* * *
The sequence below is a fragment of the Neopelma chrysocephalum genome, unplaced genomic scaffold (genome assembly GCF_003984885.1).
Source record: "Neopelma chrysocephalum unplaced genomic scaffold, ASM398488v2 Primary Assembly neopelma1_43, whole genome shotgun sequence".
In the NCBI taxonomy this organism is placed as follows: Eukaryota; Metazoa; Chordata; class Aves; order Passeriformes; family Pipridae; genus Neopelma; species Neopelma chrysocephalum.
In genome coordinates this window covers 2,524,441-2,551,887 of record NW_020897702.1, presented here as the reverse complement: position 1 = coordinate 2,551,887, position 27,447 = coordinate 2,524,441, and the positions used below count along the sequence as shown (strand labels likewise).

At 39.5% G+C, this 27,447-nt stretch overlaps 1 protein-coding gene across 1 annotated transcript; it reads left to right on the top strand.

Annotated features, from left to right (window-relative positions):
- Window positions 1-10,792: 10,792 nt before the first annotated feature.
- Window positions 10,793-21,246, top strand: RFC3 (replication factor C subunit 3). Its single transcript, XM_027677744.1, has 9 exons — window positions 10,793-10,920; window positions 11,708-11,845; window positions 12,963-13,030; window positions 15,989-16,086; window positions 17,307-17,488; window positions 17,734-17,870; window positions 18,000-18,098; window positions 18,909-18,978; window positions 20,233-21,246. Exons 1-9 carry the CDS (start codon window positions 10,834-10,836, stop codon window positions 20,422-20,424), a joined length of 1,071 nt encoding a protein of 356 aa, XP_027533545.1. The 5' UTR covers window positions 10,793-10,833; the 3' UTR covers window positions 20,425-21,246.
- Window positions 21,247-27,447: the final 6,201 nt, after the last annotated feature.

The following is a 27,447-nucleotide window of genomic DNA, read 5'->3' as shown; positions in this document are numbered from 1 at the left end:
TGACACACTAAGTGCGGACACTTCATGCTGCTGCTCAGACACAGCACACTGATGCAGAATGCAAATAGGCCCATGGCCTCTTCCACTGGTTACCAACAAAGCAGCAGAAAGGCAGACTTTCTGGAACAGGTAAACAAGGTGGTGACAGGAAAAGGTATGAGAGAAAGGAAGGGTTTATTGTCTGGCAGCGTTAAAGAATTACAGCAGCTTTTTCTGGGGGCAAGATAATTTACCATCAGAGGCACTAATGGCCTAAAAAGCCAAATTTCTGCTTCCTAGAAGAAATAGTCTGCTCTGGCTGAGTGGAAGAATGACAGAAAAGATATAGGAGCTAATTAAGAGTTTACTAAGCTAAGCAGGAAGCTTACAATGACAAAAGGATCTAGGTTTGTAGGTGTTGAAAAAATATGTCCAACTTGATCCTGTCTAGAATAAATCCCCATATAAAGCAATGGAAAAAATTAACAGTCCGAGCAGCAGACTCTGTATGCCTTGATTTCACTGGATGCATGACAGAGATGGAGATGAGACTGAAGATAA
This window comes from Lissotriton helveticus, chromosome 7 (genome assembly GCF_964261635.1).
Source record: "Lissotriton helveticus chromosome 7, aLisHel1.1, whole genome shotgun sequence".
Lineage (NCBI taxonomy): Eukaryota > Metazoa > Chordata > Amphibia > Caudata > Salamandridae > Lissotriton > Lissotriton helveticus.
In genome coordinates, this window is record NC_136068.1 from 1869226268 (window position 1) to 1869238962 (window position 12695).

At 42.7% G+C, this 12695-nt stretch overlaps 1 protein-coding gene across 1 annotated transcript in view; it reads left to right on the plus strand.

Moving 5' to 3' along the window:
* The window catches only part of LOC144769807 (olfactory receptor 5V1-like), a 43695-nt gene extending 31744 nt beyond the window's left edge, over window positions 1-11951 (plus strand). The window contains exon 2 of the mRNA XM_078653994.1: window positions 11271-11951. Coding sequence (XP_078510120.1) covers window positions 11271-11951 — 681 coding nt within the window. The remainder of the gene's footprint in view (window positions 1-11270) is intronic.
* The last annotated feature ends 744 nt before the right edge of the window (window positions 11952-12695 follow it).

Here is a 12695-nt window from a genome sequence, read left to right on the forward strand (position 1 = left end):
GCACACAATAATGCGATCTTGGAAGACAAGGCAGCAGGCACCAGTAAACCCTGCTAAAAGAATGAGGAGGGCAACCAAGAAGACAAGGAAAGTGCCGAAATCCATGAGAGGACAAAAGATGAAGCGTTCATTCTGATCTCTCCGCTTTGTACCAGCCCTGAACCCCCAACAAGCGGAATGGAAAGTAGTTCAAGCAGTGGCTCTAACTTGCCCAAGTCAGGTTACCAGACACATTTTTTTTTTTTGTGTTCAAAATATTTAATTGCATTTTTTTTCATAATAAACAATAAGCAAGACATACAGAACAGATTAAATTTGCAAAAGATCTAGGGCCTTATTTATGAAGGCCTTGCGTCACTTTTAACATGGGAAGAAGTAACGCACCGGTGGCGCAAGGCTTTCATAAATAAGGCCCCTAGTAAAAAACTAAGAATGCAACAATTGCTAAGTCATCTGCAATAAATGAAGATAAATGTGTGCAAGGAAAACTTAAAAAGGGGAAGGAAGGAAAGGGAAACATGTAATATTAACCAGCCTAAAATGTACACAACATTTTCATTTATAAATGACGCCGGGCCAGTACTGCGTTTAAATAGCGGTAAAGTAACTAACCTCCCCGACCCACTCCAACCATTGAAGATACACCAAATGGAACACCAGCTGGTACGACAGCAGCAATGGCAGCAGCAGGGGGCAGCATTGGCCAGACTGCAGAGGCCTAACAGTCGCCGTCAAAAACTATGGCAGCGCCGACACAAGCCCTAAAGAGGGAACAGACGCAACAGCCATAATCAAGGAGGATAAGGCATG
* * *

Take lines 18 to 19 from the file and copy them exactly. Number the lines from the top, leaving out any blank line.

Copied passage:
* The window catches only part of LOC144769807 (olfactory receptor 5V1-like), a 43695-nt gene extending 31744 nt beyond the window's left edge, over window positions 1-11951 (plus strand). The window contains exon 2 of the mRNA XM_078653994.1: window positions 11271-11951. Coding sequence (XP_078510120.1) covers window positions 11271-11951 — 681 coding nt within the window. The remainder of the gene's footprint in view (window positions 1-11270) is intronic.
* The last annotated feature ends 744 nt before the right edge of the window (window positions 11952-12695 follow it).